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New Hampshire Department of Environmental Services

Regional Testing of Lobster Tomalley for PSP Toxin

Contract Title: MOA with NH Fish and Game for Red Tide Disaster Relief
Grantee: New Hampshire Fish and Game Department
Award Period: January 13, 2010-June 30, 2011

Contract Title: MOA with F&G for Red Tide Testing
Grantee: New Hampshire Fish and Game Department
Award Period: May 23, 2012-January 31, 2013

Contract Title: Contract with Resource Access International for Lobster Tomalley Testing
Grantee: Resource Access International
Award Period: July 3, 2012-October 31, 2012

Original Proposal

This proposal provided for testing of New Hampshire lobster tomalley for PSP toxins, as necessary, in order to help managers better understand how quickly PSP toxins accumulate in lobster tomalley, and to post appropriate consumption advisories and other management actions. Sampling sites included a commercial lobstering ground off of Rye Harbor, as well as offshore and inshore sites sampled by NH Fish and Game for juveniles. Due to delays in receiving federal funds, the NHDES Shellfish Program utilized its nonfederal sampling budget to purchase the adult lobsters in 2009, and the NH Fish and Game utilized its own funding to sample juvenile lobsters in 2009. Federal funds in the New Hampshire award were used for sample acquisition and transportation to the analytical lab at the Maine Department of Marine Resources (MEDMR) in 2010 and 2011. Sample analysis costs were borne by MEDMR during 2010 and 2011. Project end date was June 30, 2011 and was extended to January 31, 2012.

Project Summary

Lobster sampling occurred during the 2009-2012 red tide seasons, specifically June through September of those years. The New Hampshire Fish and Game Department (NHF&G) collected juvenile lobsters at only offshore locations in 2009 and at inshore and offshore locations in 2010, 2011, and 2012. Measurements and observations of each lobster were taken by NHF&G and NHDES staff during the 2009, 2011, and 2012 seasons. Seaview Lobster Company collected adult lobsters at a commercial lobstering ground off of Rye Harbor during all four red tide seasons. Measurements and observations of each lobster were taken by NHDES staff during the 2009, 2010, and 2011 seasons. During the 2009-2011 red tide seasons, tomalley was extracted from the lobster samples by NHDES and MEDMR staff and analyzed by MEDMR. During the 2012 red tide season, tomalley was extracted by NHDES and Resource Access International LLC staff and analyzed by Resource Access International.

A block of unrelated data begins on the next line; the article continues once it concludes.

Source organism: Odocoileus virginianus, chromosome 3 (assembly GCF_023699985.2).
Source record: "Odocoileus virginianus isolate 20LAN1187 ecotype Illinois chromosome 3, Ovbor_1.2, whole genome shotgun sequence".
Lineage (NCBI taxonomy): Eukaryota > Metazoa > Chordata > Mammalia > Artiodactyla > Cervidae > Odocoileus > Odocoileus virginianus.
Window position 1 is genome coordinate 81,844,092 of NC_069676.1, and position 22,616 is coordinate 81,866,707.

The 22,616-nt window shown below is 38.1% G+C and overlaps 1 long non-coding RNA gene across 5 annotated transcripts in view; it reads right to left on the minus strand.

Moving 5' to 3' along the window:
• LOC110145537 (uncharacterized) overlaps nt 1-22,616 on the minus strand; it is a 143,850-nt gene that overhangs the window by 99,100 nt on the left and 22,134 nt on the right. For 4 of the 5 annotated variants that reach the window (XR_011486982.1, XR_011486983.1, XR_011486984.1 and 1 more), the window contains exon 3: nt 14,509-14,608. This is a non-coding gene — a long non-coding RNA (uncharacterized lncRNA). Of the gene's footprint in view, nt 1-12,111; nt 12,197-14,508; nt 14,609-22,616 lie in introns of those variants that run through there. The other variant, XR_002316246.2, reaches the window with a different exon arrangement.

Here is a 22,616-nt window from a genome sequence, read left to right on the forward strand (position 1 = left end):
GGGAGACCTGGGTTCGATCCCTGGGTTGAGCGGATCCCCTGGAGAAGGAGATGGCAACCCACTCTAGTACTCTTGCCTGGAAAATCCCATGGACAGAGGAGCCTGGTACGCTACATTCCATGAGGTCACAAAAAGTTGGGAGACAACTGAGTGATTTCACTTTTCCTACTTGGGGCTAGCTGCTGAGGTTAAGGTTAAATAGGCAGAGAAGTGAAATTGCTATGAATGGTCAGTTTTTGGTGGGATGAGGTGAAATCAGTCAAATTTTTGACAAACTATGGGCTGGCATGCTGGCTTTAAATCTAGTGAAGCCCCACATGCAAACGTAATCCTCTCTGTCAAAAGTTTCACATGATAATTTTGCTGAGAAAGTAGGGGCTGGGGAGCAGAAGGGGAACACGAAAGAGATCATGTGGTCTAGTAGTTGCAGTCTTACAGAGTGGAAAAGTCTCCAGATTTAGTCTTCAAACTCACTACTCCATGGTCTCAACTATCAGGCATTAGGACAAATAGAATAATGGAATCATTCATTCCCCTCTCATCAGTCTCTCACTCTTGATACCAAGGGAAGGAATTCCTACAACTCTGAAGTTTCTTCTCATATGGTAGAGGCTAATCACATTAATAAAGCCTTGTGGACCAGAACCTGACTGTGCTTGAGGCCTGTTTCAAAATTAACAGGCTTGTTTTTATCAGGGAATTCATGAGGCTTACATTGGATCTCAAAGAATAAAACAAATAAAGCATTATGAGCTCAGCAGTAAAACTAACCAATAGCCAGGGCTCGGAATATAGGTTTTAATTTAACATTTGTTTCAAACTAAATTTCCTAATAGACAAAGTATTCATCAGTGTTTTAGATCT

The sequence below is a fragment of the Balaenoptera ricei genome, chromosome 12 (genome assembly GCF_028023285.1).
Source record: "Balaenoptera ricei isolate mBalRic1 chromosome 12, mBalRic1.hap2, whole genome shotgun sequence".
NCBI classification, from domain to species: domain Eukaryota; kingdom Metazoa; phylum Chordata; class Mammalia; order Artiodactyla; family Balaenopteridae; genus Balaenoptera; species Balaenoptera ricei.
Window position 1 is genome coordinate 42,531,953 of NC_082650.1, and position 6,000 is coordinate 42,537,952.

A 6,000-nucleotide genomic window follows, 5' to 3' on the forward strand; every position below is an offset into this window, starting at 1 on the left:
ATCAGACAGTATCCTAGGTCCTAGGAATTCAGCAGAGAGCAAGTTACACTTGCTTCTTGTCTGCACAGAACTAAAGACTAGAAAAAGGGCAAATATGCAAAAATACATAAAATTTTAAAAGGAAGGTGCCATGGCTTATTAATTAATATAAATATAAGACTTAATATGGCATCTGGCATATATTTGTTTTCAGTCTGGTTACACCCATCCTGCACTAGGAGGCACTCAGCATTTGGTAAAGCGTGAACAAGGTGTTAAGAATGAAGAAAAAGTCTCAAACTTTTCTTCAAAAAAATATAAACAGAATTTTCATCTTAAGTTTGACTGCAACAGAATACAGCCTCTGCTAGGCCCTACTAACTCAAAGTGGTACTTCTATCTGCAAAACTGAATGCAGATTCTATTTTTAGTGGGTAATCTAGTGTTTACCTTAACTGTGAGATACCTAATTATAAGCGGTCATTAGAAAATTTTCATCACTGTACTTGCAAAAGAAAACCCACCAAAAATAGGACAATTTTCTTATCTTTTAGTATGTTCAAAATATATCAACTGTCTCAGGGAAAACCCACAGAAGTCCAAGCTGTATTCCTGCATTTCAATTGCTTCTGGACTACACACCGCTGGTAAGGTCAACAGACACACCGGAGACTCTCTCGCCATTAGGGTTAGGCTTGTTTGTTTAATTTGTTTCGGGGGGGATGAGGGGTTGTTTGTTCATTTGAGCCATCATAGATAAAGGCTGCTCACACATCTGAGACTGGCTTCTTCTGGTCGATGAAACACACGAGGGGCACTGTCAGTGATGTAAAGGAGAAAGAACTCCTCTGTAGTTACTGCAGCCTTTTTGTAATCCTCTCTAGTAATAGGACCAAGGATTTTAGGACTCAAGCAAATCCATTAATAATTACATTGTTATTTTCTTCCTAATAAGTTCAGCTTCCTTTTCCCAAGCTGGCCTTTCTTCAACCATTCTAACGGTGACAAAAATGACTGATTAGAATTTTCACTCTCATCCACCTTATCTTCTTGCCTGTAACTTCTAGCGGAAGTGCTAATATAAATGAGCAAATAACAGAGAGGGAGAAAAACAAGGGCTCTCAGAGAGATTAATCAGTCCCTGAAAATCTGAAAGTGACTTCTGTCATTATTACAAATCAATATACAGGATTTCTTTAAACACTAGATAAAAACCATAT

Tomalley was tested for biotoxin using the mouse bioassay (MBA) method. Low paralytic shellfish poisoning (PSP) toxin levels were detected for inshore and offshore adult and juvenile lobster tomalley samples during 2010, 2011, and 2012. There were no severe red tide bloom events during the 2010-2012 red tide seasons, as indicated by PSP toxin testing of blue mussel samples from inshore and offshore locations (blue mussel PSP testing was not funded under this grant, but rather was supported with state general funds). In 2009, there were two red tide bloom events in New Hampshire waters. The offshore and nearshore Atlantic Ocean areas had red tide closures during the months of May, July, and August. All juvenile lobster tomalley samples in 2009 showed low toxicity (<42 µg/100g). All adult lobster tomalley samples in 2009 showed low toxicity (≤52 µg/100g) except for one lobster that was harvested on August 10, 2009 (the average of all four adult lobsters harvested on that date was 93 µg/100g). Blue mussel samples harvested at offshore and inshore locations on that date had <44 µg/100g. The higher toxicity value found in the lobsters on August 10, 2009 could have resulted from bioaccumulation of PSP toxins over the previous month, when toxin values over the National Shellfish Sanitation Program (NSSP) closure threshold were observed in blue mussels; however, it should be noted that the tomalley from lobsters harvested on August 17, 2009 showed low toxicity (≤43 µg/100g). Although there was an adequate sample size for this study, environmental conditions limited the scope of the analysis. In order to develop a more complete understanding of the dynamics of PSP toxin in lobster tomalley, more data needs to be collected during red tide bloom events.

If there is a future severe red tide season, the initial response from NHDES would likely be one related to outreach, specifically using the products developed under this grant award (e.g., web-based red tide resource center) to ensure dissemination of factually-correct data on the risks of eating lobster tomalley. Should additional sampling be warranted, more tomalley analyses would be done to the extent that available resources allow.

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